Information provided by Oregon Department of Revenue
First, the good news: the economic recovery persists, with recent upward revisions to both output and job growth suggesting that the domestic economy remains on solid footing. Now, the bad news: growth continues to be lackluster, below historical averages and just strong enough to keep the economy moving in the right direction.
Much like the nation, Oregon’s economy continues to improve, however, unlike the rest of the country, Oregon’s private sector employment has actually accelerated in recent months. Since the labor market recovery began, Oregon’s private sector jobs have been expanding at a rate just under 2 percent. Since the end of 2012, private employment growth has improved to approximately 2.5 percent. This increase is largely due to improving economies in regions of the state outside of the Portland metropolitan area. Portland’s employment growth has remained steady, while the rest of the state, in particular the hardest hit areas of Bend and Medford, have stabilized and even begun adding jobs in the past year.
The recent acceleration in employment is expected to hold steady over the next two years before longer-run demographic trends weigh-in on growth. There is the potential for a temporary slowdown this fall as the tax law changes and sequester cuts cause a drag on underlying economic activity. However expectations overall are solidifying and our baseline economic outlook remains effectively unchanged. Furthermore, many forecasters are turning their attention more toward the quality of the recovery and the types of jobs being added and focusing less on probability of recession, which is considered lower today than a year ago.
In keeping with the stable economic outlook, expectations for General Fund revenue growth have remained largely unchanged as well. Along with underlying job growth, personal income taxes paid out of labor income are expected to accelerate somewhat during the 2013-15 biennium. Healthy income tax collections during July and August suggest that tax revenues are following this script for now. Although improved, overall revenue growth is expected to remain modest from an historical perspective. Personal income taxes based on investment income will grow slowly in the near term since many Oregonians cashed out gains in 2012 in anticipation of federal tax rate increases.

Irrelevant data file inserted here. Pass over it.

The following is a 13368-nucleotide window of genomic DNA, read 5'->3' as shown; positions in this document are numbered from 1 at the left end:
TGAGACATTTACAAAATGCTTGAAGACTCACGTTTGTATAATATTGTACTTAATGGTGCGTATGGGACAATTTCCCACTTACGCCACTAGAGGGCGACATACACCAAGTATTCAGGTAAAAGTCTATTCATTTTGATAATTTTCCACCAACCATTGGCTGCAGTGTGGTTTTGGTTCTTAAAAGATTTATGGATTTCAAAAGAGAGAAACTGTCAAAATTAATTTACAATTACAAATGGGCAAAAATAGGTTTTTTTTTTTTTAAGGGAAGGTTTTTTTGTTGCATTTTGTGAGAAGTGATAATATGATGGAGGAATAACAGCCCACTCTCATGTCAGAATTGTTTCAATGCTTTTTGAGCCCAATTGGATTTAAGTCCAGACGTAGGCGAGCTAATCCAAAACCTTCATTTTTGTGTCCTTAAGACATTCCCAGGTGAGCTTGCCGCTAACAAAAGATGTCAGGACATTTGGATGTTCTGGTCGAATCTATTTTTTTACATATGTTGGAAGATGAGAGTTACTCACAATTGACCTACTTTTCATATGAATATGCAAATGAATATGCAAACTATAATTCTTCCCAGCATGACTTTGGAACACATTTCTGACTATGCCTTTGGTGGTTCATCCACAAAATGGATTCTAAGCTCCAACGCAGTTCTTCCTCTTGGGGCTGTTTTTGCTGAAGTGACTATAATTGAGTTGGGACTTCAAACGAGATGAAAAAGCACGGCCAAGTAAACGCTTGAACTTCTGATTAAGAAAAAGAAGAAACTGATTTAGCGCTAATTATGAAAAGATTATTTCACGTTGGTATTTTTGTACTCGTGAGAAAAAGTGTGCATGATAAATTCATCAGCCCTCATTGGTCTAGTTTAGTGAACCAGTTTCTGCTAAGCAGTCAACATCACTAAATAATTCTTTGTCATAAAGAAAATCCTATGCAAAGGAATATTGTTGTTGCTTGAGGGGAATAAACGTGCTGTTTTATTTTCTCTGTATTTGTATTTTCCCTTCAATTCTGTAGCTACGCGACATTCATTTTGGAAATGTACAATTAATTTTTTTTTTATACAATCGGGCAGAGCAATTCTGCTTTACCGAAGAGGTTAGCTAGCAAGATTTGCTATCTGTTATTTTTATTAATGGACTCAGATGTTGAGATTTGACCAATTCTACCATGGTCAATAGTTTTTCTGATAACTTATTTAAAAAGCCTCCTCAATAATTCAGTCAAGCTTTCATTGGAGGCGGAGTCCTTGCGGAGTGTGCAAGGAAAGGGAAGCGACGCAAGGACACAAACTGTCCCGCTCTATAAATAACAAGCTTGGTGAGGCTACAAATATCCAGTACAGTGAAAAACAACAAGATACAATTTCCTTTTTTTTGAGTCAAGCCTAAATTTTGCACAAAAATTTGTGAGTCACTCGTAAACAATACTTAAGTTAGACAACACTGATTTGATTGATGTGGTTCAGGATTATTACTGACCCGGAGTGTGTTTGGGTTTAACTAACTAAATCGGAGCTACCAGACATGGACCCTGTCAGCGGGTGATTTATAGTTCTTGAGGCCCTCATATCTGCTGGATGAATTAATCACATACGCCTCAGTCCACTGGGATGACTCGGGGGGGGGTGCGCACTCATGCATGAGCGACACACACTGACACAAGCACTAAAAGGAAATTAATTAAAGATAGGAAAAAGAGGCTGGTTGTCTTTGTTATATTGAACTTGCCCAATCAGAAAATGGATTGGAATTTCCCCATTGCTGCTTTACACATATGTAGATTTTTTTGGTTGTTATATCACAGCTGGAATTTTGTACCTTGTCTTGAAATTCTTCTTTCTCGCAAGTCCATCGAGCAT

Tax revenue growth is expected to fall in between the rates Oregon has become accustomed to during past periods of economic expansion, and the slow gains we have seen in recent years. Although the outlook for the 2013-15 biennium remains on track, the final weeks of the 2011-13 biennium were a disappointment. A backlog of personal and corporate income tax refund payments were processed and issued shortly after the May forecast was released. As a result, the 2013-15 beginning balance is now expected to be smaller than it was at that time. Technical factors related to borrowing costs and the fact there was no corporate tax kicker in 2011-13 help to offset this lower beginning balance.
In terms of the major General Fund components, a modest improvement in the outlook for personal income taxes is offset by an expected decline in corporate tax collections. All other General Fund revenues are raised slightly due to a stronger outlook in estate taxes. Furthermore, the lottery outlook is raised slightly as stronger traditional sales, particularly in jackpot games, offset a minor reduction in the video lottery sales outlook.
The combination of these items is a decline of $37 million in total available resources for the 2013-15 biennium. The outlook for 2015-17 is raised $5 million and, on net, the 2017-19 revenue outlook is unchanged.